Lonicera: Potted Perennial Plant
How to Plant
Planting in the Garden:
- Select a location in rich, moist soil in full sun or partial shade. Lonicera can tolerate urban conditions. Consider that the vines will need something to climb on such as a trellis, arbor, side of a building, or climbing over sprubs.
- Prepare the bed by turning the soil under to a depth of 6-12 inches removing any debris, and lightly raking as level as possible.
- The addition of organic matter (leaf mold, compost, well-rotted manure) benefits all gardens and is essential in recently constructed neighborhoods.
- Plant on a cloudy day or in late afternoon to reduce transplant shock.
- Dig a hole for each plant, approximately 3-8 feet apart depending on the variety, large enough to amply accommodate the root ball.
- Unpot the plant and gently loosen the root ball with your hands to encourage good root growth.
- Place the top of the root ball even with the level of the surrounding soil. Fill with soil to the top of the root ball. Press soil down firmly with your hand.
- Use the plant tag as a location marker.
- Thoroughly water and apply a light mulch layer on top of the soil (1-2 inches) to conserve water and reduce weeds.
How to Grow
- Keep weeds under control during the growing season. Weeds compete with plants for water, space and nutrients, so control them by either cultivating often or use a mulch to prevent their germination.
- Mulches also help retain soil moisture and maintain even soil temperatures. For perennials, an organic mulch of aged bark or shredded leaves lends a natural look to the bed and will improve the soil as it breaks down in time. Always keep mulches off a plant’s stems to prevent possible rot.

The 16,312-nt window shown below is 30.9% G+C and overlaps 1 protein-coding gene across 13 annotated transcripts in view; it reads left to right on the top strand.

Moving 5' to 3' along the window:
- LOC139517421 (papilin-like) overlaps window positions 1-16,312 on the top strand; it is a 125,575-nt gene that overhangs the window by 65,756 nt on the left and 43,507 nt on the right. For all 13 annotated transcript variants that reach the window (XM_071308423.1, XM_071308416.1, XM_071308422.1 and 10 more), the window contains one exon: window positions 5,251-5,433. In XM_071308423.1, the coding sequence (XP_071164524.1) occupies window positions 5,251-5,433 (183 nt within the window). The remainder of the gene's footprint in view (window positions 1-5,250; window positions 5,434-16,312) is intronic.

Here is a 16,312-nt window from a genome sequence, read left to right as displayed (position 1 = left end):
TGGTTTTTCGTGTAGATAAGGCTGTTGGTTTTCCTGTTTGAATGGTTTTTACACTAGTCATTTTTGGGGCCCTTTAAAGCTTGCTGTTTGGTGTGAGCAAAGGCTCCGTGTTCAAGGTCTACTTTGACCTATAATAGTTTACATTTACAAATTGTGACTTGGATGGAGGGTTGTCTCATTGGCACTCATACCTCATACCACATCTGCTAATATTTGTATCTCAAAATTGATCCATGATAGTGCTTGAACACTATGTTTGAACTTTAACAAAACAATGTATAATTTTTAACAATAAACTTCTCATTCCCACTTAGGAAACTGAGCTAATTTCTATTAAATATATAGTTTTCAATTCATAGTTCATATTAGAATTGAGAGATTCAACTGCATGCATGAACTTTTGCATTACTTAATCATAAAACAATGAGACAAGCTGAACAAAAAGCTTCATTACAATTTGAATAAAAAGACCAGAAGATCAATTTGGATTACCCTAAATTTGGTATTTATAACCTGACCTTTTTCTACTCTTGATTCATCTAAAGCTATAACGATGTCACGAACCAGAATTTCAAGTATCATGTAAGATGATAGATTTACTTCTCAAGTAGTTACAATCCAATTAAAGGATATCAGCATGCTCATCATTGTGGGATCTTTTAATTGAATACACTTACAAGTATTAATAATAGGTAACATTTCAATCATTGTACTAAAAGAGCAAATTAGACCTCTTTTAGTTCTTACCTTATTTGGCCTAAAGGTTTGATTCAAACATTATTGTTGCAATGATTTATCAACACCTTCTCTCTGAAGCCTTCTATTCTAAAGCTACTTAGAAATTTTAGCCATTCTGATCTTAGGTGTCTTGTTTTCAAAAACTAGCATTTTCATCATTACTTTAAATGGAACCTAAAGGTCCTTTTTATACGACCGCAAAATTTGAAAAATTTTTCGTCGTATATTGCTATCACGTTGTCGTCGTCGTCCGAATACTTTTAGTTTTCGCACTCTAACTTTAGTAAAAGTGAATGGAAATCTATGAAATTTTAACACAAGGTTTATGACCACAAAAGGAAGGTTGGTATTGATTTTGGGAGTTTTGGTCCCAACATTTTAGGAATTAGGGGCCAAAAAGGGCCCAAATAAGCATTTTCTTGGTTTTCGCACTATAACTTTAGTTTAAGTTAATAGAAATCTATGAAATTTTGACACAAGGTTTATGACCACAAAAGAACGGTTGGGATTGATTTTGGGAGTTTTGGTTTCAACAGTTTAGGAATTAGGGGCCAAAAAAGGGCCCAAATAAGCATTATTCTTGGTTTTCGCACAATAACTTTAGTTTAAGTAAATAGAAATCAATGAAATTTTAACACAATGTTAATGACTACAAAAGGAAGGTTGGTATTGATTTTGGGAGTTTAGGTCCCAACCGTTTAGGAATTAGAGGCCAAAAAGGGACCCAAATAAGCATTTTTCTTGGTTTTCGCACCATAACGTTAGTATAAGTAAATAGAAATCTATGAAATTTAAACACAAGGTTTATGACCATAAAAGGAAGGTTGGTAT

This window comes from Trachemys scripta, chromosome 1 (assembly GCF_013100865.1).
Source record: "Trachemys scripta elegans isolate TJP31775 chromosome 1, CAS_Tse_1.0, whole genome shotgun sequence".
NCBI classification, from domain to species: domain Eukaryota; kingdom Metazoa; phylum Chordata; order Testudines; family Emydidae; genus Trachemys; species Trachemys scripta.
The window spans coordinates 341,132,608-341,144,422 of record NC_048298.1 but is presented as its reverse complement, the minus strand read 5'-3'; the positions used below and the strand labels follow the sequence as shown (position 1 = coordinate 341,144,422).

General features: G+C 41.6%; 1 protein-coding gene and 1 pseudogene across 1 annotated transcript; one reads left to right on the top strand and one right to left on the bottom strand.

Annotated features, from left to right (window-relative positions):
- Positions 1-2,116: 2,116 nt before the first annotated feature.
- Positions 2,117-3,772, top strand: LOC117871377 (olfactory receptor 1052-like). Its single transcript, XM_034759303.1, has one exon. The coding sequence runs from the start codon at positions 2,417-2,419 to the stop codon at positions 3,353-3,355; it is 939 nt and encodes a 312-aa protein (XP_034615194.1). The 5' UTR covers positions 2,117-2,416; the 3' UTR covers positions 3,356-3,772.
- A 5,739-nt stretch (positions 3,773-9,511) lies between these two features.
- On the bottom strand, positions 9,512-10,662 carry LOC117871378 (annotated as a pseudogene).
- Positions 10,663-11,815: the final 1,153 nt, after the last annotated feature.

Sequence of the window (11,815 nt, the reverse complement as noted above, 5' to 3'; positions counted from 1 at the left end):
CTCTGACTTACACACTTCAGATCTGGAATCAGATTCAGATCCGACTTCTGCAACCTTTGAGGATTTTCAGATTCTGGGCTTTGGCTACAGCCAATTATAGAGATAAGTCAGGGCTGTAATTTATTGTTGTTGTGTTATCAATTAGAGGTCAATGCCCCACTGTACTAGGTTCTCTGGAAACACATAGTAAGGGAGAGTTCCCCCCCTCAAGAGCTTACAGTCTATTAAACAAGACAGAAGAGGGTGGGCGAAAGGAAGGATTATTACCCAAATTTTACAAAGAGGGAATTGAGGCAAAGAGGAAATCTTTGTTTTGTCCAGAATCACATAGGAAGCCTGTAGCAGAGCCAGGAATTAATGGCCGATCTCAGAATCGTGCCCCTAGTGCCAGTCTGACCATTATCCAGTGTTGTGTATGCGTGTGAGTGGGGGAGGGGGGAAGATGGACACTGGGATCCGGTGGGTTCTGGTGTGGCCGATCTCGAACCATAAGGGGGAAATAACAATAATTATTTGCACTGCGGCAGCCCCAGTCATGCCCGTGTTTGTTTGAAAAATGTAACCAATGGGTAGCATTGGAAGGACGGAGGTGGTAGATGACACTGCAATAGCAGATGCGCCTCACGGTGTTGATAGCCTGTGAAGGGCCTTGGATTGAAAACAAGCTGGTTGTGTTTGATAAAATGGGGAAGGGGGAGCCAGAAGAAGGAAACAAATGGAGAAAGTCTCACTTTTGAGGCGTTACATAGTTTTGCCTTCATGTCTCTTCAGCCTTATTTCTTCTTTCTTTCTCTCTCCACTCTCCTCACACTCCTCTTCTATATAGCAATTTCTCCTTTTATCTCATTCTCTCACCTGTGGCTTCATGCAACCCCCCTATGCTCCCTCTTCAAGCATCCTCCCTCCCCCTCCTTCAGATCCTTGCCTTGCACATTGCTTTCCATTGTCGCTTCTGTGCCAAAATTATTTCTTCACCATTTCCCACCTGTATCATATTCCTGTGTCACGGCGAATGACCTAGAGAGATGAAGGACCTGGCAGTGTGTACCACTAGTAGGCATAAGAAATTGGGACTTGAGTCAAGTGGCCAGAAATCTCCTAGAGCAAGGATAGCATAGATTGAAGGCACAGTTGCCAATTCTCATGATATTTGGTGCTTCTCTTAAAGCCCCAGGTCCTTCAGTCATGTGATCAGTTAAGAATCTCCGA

- Careful watering is essential in getting perennials off to a good start. Water thoroughly at least once a week to help new roots grow down deeply. Soil should be damp at about 1 inch below the soil surface. You can check this by sticking your finger in the soil. Water early in the morning to give all leaves enough time to dry. One inch of rain or watering per week is recommended for most perennial plants. You can check to see if you need to add water by using a rain gauge.
- Until plants become established, some protection from extreme winds and direct, hot sunlight may be necessary. Good air movement is also important.
- After new growth appears, a light fertilizer may be applied. Keep granular fertilizers away from the plant crown and foliage to avoid burn injury. Use low rates of a slow release fertilizer such as Garden-tone, as higher rates may encourage root rots.
- Prune as needed after flowering to keep plants within bounds.
- Lonicera berries in fall are popular with birds.
- Honeysuckle is a great plant to cover a pergola or arbor, and some varieties are deliciously fragrant.
Common Disease Problems
Canker: Sunken areas containing dead tissue on a stem or branch. Can cause foliage on infected branches to turn yellow or brown and wilt. Can girdle and kill limbs or entire plants. Burpee Recommends: Provide plants with proper cultural care to keep them strong and limit disease. Prune out infected branches, limbs, etc when first observed.
Cercospora Leaf Blight: Small flecks which develop a yellowish halo appear on the leaves and turn brown and coalesce. They cause the leaves to wither and die. Burpee Recommends: Remove infected plants and destroy all plant debris. Rotate crops.